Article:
Converting a look-vector to a rotation value

I am programming a turret that spins around its Y-axis. Once the turret sees a player in front, it will run a sub-routine in which the turret points itself at the player every frame for as long as the player is within line-of-sight. The turret exists out of a static base (blue in the image below) and a MeshPart (in red) that spins around.


The hierarchy of the turret is as follows:


Spinning the turret in its default state is done by increasing a rotation variable every frame, then rotating the attachment in the blue base, and then CFraming the red MeshPart such that its relative offset from the attachment remains consistent:

-- rotate the turret around
local dt = game:GetService("RunService").Heartbeat:Wait()
rotation = rotation + dt * ROTATION_SPEED
TurretAtt.Orientation =, math.deg(rotation), 0) -- rotate the attachment
MeshPart.CFrame = TurretAtt.WorldCFrame * turretOffset -- CFrame the red MeshPart accordingly

One oversight with this approach is that when a player is detected, the sub-routine is called which also rotates the turret around (to follow the player). When the sub-routine is finished and the code above is called again, the rotation value will cause the code to rotate the turret back to the orientation it was at when a player was first detected. This causes a sudden change in the CFrame of the turret which looks unnatural.

Instead, what should happen is that after the sub-routine finishes running, the rotation variable is set to some value corresponding to the current CFrame of the MeshPart at that moment. I was thinking that this could be done by reading the look-vector of the MeshPart’s CFrame. However, I am having trouble figuring out how I can use this vector to calculate what value I should assign to the rotation variable.

You could probably back out the rotation value from math.rad(TurretAtt.Orientation.Y) , it seems? Does the routine which tracks a player assign a value to TurretAtt.Orientation? Or does it use some other method?

Edit: Here’s one take on this where the “tracking” routine uses the same Rotation variable as the idle spin routine.

Source Code



local Rotation = 0;
local SpinSpeed = math.pi * 2 / 10; --Full rotation every 10 seconds.

local TurretBase = script.Parent.Base;
local TurretOrient = TurretBase.TurretOrient;
local TurretBody = script.Parent.TurretBody;

local function FindNearbyEnemy()
	local position = TurretBody.Position;
	local target: BasePart? = nil;
	local closestDistance = 20;
	for i, player in game:GetService("Players"):GetPlayers() do
		if player.Character then
			local rootPart = player.Character:FindFirstChild("HumanoidRootPart");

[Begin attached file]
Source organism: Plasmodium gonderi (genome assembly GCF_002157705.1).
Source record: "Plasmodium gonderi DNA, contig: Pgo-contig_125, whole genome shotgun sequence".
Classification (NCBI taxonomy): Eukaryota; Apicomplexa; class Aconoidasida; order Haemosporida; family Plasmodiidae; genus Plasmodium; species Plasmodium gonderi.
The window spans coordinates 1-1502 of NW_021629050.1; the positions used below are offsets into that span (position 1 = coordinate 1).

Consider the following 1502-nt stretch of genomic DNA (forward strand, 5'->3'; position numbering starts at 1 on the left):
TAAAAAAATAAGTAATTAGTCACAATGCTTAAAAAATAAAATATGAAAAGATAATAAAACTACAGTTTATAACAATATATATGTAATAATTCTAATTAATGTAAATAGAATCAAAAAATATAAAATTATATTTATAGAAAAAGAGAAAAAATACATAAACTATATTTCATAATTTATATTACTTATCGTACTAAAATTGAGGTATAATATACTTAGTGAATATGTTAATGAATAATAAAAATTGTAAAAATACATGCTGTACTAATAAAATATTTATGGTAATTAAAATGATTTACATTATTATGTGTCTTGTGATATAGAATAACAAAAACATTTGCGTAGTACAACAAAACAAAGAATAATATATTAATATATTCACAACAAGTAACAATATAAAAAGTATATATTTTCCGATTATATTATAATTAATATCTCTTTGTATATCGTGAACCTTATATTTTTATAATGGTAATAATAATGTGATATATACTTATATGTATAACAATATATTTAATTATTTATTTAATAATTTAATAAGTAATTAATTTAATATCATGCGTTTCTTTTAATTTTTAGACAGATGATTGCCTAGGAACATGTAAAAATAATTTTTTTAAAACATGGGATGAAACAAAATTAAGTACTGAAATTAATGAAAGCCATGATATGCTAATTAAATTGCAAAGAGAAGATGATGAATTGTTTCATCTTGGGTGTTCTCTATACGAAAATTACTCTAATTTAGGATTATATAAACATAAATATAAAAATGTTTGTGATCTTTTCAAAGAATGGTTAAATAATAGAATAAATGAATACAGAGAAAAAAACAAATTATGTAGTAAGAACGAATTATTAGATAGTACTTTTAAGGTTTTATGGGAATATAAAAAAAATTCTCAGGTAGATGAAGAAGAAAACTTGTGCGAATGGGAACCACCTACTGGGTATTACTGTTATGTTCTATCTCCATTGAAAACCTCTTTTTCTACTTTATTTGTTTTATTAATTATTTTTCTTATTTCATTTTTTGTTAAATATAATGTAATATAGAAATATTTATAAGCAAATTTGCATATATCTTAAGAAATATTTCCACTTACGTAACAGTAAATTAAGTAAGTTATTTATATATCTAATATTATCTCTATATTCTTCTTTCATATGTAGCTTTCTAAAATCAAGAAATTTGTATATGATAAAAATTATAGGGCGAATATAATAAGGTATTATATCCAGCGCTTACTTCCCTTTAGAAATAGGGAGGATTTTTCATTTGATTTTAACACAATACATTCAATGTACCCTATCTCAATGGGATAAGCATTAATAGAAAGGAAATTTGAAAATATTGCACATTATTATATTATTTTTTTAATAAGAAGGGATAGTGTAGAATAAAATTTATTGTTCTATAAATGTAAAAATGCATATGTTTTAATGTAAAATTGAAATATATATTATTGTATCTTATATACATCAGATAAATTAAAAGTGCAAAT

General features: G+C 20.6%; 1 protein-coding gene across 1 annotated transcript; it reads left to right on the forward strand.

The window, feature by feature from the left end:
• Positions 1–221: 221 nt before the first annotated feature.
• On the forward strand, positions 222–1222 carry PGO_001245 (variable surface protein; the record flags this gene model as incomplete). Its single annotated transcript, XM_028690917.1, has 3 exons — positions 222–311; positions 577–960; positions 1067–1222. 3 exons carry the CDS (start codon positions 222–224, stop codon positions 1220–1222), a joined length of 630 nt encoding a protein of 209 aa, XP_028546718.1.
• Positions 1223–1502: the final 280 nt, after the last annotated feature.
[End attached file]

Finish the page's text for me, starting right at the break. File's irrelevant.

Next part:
if rootPart and rootPart:IsA("BasePart") then
				local distance = (position - rootPart.Position).Magnitude;
				if distance < closestDistance then
					target = rootPart;
					closestDistance = distance;
	return target;

game:GetService("RunService").Heartbeat:Connect(function(dt: number)
	local enemy = FindNearbyEnemy();
	if enemy then
		local positionRelative = TurretBase.CFrame:PointToObjectSpace(enemy.Position);
		Rotation = math.atan2(positionRelative.X, positionRelative.Z) - math.pi/2;
		Rotation += dt * SpinSpeed;
	TurretOrient.Orientation =, math.deg(Rotation), 0);
	TurretBody.CFrame = TurretOrient.WorldCFrame;

I should have probably clarified the exact method I use to make the turret point towards the player. :sweat_smile:
The following line of code is basically how I make the turret look at the player, using the, v2) constructor:

MeshPart.CFrame =, playerCFrame.Position) * turretOffset

Where selfCFrame’s Position property is equal to TurretAtt.WorldPosition and turretOffset is a very small (negligible) CFrame to properly align the visuals of the model. This means that the attachment ‘TurretAtt’ (which is that green dot in the image) is not actually connecting the MeshPart through any constraints. When the sub-routine which changes the CFrame of the MeshPart is running, the attachment is not touched at all, so its orientation remains consistent.

The code in your edit looks very helpful. I hadn’t considered using PointToObjectSpace and math.atan2(). It seems that the PointToObjectSpace also ensures that this works when the turret is rotated. I will see if I can make my code work using your example!

Ah, OK, well getting rotation from the CFrame of the turret would be very similar to getting the rotation from the Position of the target. Put the turret’s CFrame in the object space of the Basis part, then use atan2.

local relativeVector = TurretAtt.Parent.CFrame:VectorToObjectSpace(MeshPart.CFrame.LookVector);
rotation = math.atan2(relativeVector.X, relativeVector.Z); --if the rotation is backwards, flip x and y. If the rotation is out of phase, add math.pi/2 until it's in-phase.
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